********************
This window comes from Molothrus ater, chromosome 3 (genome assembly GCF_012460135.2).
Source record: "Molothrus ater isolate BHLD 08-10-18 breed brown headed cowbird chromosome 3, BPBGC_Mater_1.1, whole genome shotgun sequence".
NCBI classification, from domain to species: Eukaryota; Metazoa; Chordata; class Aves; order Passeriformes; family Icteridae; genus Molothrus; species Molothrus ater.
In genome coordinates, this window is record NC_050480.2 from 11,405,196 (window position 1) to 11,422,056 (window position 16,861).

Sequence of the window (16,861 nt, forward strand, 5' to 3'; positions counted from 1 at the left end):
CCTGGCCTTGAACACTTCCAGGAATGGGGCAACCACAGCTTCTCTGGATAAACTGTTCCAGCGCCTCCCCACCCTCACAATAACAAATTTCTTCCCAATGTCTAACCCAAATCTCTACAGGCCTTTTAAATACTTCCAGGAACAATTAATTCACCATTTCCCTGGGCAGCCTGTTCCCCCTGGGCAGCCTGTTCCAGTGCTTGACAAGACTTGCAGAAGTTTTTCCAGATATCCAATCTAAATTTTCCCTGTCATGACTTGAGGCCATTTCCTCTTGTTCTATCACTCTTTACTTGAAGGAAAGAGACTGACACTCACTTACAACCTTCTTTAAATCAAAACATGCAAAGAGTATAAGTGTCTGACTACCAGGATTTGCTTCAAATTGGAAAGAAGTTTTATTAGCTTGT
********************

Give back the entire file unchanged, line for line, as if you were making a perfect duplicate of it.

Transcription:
This window comes from Molothrus ater, chromosome 3 (genome assembly GCF_012460135.2).
Source record: "Molothrus ater isolate BHLD 08-10-18 breed brown headed cowbird chromosome 3, BPBGC_Mater_1.1, whole genome shotgun sequence".
NCBI classification, from domain to species: Eukaryota; Metazoa; Chordata; class Aves; order Passeriformes; family Icteridae; genus Molothrus; species Molothrus ater.
In genome coordinates, this window is record NC_050480.2 from 11,405,196 (window position 1) to 11,422,056 (window position 16,861).

Sequence of the window (16,861 nt, forward strand, 5' to 3'; positions counted from 1 at the left end):
CCTGGCCTTGAACACTTCCAGGAATGGGGCAACCACAGCTTCTCTGGATAAACTGTTCCAGCGCCTCCCCACCCTCACAATAACAAATTTCTTCCCAATGTCTAACCCAAATCTCTACAGGCCTTTTAAATACTTCCAGGAACAATTAATTCACCATTTCCCTGGGCAGCCTGTTCCCCCTGGGCAGCCTGTTCCAGTGCTTGACAAGACTTGCAGAAGTTTTTCCAGATATCCAATCTAAATTTTCCCTGTCATGACTTGAGGCCATTTCCTCTTGTTCTATCACTCTTTACTTGAAGGAAAGAGACTGACACTCACTTACAACCTTCTTTAAATCAAAACATGCAAAGAGTATAAGTGTCTGACTACCAGGATTTGCTTCAAATTGGAAAGAAGTTTTATTAGCTTGT